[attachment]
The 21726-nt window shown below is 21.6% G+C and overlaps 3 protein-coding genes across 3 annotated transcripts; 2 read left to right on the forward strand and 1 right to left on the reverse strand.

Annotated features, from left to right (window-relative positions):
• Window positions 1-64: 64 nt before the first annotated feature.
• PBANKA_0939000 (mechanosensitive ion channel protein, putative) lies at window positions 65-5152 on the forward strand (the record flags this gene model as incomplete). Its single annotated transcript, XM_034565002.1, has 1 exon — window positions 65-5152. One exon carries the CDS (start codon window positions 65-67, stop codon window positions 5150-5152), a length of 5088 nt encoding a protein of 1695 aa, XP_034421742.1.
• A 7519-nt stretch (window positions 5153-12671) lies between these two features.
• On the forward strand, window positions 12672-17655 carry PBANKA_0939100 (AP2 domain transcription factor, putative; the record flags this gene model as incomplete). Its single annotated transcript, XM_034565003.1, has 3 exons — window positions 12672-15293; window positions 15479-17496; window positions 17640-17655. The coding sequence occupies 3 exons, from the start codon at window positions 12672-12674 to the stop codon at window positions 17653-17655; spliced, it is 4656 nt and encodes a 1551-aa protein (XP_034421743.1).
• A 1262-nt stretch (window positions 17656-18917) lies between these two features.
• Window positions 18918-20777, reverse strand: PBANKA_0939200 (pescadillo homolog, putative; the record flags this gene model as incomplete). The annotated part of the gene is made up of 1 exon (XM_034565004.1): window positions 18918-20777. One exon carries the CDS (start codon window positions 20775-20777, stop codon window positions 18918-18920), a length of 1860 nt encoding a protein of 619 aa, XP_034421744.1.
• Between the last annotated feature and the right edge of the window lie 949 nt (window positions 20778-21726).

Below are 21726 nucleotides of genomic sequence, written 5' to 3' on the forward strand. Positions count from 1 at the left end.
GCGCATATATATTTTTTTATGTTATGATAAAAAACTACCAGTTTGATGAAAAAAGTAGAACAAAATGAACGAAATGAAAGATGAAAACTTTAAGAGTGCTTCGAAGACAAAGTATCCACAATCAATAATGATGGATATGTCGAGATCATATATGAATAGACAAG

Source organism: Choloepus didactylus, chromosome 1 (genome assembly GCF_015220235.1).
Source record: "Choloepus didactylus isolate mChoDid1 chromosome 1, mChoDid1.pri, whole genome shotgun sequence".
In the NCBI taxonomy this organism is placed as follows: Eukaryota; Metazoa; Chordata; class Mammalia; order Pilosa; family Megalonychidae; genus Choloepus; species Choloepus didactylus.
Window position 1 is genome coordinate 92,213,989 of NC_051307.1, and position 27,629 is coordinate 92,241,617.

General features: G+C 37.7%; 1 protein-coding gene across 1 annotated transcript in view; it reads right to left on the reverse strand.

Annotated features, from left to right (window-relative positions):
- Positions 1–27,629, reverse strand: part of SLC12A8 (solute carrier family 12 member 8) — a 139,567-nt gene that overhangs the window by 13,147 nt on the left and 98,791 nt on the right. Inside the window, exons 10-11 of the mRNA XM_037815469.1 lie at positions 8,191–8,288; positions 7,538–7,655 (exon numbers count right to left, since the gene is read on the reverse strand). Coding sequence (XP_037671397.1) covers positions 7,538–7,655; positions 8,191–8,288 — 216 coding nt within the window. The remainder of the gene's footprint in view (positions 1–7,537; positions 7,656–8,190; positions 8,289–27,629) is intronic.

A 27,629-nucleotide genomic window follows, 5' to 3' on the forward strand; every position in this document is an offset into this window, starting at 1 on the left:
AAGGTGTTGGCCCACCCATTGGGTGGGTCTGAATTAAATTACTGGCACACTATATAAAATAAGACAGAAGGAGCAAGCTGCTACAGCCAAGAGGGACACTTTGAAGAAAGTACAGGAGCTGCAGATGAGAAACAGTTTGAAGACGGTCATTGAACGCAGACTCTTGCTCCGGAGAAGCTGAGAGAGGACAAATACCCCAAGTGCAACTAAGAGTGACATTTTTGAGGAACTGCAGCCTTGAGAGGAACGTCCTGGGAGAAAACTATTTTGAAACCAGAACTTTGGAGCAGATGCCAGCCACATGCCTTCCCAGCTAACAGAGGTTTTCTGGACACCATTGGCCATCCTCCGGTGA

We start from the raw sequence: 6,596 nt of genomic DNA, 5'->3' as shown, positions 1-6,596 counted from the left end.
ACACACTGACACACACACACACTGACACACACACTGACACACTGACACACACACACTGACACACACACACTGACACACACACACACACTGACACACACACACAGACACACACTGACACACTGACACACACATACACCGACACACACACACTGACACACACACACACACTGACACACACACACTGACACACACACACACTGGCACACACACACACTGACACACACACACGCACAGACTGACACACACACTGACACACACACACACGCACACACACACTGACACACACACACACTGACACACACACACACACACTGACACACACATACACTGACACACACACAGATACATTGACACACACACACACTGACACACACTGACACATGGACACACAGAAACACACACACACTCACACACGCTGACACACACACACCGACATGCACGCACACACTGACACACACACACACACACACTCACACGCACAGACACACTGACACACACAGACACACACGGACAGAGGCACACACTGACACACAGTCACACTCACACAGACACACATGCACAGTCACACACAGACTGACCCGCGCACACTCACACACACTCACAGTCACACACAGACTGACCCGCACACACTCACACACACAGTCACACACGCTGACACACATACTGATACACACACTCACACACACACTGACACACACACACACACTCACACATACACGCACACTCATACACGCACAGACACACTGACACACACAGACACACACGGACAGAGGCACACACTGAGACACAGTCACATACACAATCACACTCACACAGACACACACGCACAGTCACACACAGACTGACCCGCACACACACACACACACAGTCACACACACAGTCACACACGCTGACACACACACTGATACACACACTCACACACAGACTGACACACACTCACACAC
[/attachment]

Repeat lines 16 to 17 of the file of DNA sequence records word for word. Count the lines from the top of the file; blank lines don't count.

General features: G+C 37.7%; 1 protein-coding gene across 1 annotated transcript in view; it reads right to left on the reverse strand.

Annotated features, from left to right (window-relative positions):